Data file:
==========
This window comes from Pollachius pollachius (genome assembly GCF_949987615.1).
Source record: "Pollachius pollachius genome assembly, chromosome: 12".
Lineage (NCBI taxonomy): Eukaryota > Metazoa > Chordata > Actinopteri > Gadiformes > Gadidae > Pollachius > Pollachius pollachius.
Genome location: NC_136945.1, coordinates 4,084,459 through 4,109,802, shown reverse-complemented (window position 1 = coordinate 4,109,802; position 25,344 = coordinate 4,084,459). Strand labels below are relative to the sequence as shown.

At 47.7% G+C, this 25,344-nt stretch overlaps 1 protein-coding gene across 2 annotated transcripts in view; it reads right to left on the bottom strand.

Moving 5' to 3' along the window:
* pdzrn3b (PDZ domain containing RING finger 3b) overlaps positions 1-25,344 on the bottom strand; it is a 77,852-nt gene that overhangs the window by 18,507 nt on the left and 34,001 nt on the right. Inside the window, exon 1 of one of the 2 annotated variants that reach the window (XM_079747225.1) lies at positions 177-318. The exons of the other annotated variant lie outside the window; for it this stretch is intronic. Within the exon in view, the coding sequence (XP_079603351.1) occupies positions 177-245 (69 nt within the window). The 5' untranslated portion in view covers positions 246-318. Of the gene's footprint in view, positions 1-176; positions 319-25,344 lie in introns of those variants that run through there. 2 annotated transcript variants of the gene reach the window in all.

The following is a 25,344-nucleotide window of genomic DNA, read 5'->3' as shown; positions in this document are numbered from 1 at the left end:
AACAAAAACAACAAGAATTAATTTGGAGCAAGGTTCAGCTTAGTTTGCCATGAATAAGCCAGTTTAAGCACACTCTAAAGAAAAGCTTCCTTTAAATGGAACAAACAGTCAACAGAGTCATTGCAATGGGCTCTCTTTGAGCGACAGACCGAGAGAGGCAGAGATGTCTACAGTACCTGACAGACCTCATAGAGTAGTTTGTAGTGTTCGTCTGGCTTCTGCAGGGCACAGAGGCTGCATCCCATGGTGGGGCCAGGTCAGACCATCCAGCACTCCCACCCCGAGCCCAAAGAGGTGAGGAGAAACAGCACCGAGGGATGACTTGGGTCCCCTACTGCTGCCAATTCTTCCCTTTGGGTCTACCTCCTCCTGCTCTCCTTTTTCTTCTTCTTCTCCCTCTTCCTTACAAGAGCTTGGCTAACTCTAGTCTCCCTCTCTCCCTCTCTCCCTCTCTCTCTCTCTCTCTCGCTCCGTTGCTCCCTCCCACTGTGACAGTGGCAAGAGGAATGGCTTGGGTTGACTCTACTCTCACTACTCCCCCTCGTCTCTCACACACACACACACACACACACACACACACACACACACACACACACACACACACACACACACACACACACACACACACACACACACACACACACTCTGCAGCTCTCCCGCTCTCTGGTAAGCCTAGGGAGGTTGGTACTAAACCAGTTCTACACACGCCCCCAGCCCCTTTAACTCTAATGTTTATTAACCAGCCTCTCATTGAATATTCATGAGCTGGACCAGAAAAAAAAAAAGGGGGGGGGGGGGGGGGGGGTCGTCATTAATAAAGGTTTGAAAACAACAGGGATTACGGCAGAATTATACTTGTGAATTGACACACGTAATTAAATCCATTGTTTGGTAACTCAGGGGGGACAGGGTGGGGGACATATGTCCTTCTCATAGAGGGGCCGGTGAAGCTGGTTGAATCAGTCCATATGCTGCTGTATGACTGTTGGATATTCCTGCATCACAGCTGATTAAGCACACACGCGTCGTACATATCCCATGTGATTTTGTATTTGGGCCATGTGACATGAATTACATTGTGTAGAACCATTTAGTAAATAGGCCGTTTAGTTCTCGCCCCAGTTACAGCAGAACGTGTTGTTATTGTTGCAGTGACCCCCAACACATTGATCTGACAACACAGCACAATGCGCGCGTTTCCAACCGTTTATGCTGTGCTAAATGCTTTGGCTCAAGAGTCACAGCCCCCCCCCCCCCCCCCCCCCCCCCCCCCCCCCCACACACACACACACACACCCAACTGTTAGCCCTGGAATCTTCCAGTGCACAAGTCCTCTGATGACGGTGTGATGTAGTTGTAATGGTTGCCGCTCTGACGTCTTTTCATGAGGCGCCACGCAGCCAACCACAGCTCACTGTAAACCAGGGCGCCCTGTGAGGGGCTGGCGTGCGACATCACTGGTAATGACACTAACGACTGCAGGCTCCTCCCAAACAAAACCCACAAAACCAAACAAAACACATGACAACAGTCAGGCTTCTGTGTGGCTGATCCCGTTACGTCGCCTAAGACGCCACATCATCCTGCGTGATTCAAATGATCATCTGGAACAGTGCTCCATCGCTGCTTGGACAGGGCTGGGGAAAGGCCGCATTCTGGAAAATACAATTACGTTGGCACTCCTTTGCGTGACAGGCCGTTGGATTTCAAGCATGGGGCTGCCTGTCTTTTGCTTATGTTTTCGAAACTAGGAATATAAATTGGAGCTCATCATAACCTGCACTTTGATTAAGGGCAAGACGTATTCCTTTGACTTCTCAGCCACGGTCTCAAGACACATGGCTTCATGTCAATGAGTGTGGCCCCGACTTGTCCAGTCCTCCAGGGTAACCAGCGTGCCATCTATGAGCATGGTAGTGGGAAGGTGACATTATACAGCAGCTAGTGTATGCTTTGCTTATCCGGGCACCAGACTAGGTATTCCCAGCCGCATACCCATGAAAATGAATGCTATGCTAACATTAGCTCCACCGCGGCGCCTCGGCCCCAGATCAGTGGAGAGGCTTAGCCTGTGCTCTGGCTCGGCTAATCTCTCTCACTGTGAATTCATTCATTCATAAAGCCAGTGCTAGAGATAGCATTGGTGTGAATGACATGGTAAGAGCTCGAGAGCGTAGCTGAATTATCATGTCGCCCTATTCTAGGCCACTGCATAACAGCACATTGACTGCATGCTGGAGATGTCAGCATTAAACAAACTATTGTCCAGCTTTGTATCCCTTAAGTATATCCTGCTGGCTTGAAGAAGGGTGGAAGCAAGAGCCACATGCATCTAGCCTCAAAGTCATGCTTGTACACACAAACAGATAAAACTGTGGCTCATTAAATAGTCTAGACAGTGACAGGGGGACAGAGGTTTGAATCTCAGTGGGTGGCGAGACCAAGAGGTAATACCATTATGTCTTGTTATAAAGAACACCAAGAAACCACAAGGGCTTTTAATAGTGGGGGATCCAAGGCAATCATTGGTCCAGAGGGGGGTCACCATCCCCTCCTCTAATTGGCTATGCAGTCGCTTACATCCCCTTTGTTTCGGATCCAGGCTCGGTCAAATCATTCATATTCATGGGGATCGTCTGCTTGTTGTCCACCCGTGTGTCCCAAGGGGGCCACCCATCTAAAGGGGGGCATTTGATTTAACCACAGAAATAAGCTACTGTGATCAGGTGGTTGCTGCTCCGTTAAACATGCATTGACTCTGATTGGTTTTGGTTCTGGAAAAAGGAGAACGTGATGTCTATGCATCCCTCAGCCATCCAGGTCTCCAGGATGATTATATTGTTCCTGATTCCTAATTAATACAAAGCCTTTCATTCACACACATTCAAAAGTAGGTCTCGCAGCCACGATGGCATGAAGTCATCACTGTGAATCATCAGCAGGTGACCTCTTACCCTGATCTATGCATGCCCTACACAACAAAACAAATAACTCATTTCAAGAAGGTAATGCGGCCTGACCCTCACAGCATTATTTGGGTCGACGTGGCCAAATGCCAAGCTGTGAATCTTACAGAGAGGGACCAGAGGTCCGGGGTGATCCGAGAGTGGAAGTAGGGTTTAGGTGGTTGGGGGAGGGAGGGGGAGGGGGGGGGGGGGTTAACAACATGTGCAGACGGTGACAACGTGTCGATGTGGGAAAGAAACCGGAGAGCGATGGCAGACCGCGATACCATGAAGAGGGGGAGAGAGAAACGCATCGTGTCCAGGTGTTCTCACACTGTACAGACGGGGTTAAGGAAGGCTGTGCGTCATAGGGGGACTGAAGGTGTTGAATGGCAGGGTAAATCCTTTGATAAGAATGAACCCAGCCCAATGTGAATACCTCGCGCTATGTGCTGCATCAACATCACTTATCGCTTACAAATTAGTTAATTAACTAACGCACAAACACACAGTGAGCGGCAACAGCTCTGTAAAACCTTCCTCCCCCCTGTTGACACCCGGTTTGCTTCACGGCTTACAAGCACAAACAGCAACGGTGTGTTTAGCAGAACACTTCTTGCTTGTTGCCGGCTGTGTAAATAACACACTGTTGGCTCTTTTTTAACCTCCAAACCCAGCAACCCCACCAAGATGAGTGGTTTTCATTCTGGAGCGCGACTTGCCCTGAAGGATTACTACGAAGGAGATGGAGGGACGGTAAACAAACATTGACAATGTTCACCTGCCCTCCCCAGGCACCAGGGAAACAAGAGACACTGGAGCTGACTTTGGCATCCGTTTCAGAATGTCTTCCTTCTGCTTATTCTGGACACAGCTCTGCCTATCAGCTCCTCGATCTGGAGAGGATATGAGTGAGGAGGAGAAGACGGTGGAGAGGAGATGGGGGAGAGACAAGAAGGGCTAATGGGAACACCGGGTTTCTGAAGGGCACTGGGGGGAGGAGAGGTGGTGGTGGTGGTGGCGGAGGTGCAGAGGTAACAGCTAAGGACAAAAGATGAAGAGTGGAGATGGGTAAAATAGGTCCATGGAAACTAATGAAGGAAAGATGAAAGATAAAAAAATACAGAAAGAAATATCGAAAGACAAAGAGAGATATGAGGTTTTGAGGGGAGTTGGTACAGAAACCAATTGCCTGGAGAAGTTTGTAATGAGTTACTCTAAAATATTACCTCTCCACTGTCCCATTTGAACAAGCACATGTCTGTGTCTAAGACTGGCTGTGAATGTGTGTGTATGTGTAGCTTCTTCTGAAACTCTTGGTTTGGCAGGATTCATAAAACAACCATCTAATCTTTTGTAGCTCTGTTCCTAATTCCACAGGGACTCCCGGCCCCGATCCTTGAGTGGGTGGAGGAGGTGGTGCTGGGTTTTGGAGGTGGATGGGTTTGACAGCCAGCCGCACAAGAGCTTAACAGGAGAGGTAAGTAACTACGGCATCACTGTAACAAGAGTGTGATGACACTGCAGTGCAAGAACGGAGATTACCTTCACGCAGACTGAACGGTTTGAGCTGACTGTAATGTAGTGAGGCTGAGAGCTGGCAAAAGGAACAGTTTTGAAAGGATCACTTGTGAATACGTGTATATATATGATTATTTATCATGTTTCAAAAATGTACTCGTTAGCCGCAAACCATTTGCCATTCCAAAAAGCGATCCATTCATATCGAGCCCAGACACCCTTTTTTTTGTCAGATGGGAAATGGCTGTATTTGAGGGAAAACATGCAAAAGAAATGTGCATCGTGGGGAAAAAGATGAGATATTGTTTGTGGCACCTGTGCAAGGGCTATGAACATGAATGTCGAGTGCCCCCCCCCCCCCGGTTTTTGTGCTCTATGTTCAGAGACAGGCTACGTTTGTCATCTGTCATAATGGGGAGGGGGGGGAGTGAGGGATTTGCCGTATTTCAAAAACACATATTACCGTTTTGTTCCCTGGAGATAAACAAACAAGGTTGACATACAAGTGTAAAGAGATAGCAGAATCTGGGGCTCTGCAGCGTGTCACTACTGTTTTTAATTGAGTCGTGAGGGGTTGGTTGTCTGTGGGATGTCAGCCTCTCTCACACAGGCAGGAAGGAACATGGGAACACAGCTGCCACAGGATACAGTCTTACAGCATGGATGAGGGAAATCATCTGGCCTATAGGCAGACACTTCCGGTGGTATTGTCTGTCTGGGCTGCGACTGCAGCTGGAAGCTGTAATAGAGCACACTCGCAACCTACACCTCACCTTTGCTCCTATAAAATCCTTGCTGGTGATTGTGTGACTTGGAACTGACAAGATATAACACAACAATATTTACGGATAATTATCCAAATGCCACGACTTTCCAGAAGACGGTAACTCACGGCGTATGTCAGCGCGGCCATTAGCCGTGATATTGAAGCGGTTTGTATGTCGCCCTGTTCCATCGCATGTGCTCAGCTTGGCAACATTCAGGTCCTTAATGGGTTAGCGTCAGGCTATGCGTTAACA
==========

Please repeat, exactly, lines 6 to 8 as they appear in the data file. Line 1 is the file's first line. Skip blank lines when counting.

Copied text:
Moving 5' to 3' along the window:
* pdzrn3b (PDZ domain containing RING finger 3b) overlaps positions 1-25,344 on the bottom strand; it is a 77,852-nt gene that overhangs the window by 18,507 nt on the left and 34,001 nt on the right. Inside the window, exon 1 of one of the 2 annotated variants that reach the window (XM_079747225.1) lies at positions 177-318. The exons of the other annotated variant lie outside the window; for it this stretch is intronic. Within the exon in view, the coding sequence (XP_079603351.1) occupies positions 177-245 (69 nt within the window). The 5' untranslated portion in view covers positions 246-318. Of the gene's footprint in view, positions 1-176; positions 319-25,344 lie in introns of those variants that run through there. 2 annotated transcript variants of the gene reach the window in all.

The following is a 25,344-nucleotide window of genomic DNA, read 5'->3' as shown; positions in this document are numbered from 1 at the left end: